The sole shoot-out in A Most Violent Year consumes a small fraction of its two-hour runtime. It produces no visible blood and no serious physical injuries. The scene even ends with its adversaries fleeing the cops together. However, it does have long-lasting repercussions for many people not present – and that, in a nutshell, is the film’s entire modus operandi, showing how ill-fated, emotionally-compromised choices create a ripple effect that not only destroy years of careful planning, but also beget even more opportunities for frustration and chaos.
The film takes place in the winter of 1981 in New York City, where Abel Morales (Oscar Isaac) owns a thriving heating oil business, built upon years of hard work, sacrifice, and his bootstrap-pulling attitude. His next big move involves the acquisition of a waterfront storage facility that could give him a huge advantage over his competitors – a deal contingent on the approval of a critical bank loan. Unfortunately for Abel, it’s a rather inconvenient time for anyone to scrutinise his business. Someone is sending armed thugs to hijack his delivery trucks, threatening the safety of his drivers and Abel’s standing with the Teamsters union. And if that weren’t enough, a crusading district attorney (David Oyelowo) is investigating the heating oil industry for financial fraud, and is suspicious of the books kept by Abel’s wife Anna (Jessica Chastain), the daughter of a old-school Brooklyn gangster.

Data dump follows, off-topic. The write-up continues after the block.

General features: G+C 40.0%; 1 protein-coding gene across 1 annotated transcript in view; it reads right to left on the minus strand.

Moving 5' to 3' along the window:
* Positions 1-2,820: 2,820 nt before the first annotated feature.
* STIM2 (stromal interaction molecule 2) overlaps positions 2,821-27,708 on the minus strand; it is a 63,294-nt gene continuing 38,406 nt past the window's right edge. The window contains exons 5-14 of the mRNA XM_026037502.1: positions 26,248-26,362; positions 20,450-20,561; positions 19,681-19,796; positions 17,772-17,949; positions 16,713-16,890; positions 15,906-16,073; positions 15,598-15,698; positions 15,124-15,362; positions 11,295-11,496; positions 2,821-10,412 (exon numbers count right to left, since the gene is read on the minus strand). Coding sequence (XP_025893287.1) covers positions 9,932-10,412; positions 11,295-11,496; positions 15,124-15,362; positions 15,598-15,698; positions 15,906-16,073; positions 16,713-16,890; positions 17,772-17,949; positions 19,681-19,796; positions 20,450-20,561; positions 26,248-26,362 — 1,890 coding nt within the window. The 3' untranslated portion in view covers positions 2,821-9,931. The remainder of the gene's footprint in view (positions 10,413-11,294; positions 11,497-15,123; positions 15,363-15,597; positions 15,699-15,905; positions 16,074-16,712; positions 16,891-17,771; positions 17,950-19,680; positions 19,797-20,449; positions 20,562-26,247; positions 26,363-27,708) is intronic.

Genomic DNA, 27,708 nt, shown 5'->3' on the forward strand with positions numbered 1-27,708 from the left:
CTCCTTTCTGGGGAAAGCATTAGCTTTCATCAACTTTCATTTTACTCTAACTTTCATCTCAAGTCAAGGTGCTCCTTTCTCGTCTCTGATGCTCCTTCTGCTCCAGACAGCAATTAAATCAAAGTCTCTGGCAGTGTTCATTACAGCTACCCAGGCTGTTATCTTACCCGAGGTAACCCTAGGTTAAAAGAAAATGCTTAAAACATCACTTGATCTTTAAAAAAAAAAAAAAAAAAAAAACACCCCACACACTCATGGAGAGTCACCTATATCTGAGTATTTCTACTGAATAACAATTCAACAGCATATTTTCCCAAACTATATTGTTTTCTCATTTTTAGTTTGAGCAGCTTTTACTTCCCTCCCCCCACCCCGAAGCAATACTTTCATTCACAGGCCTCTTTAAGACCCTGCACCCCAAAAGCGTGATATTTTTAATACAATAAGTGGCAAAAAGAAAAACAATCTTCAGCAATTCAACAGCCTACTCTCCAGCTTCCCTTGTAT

Morales’ tale unfolds like a Greek tragedy – and, at times, exhibits the same penchant for dramatic coincidence – while Isaac carries the film with the same commanding-yet-sombre presence that propelled the equally excellent Inside Llewyn Davis. A staunchly moral man, Abel is fighting for his family’s future as well as his own mortal soul. The character has his own kind of sanctimonious hubris, ignoring the counsel of his pragmatic legal adviser (Albert Brooks), but his greatest challenge is preventing the city itself from infecting him with its sleaze and corruption. A Most Violent Year is obliquely a Mafia thriller, though writer-director J.C. Chandor wisely assumes that we’ve seen plenty of those. Instead, he offers a spellbinding meditation on moral decay and the struggle to keep fear from compromising our deeply-held principles – a conflict that’s just as gripping without any bloodshed.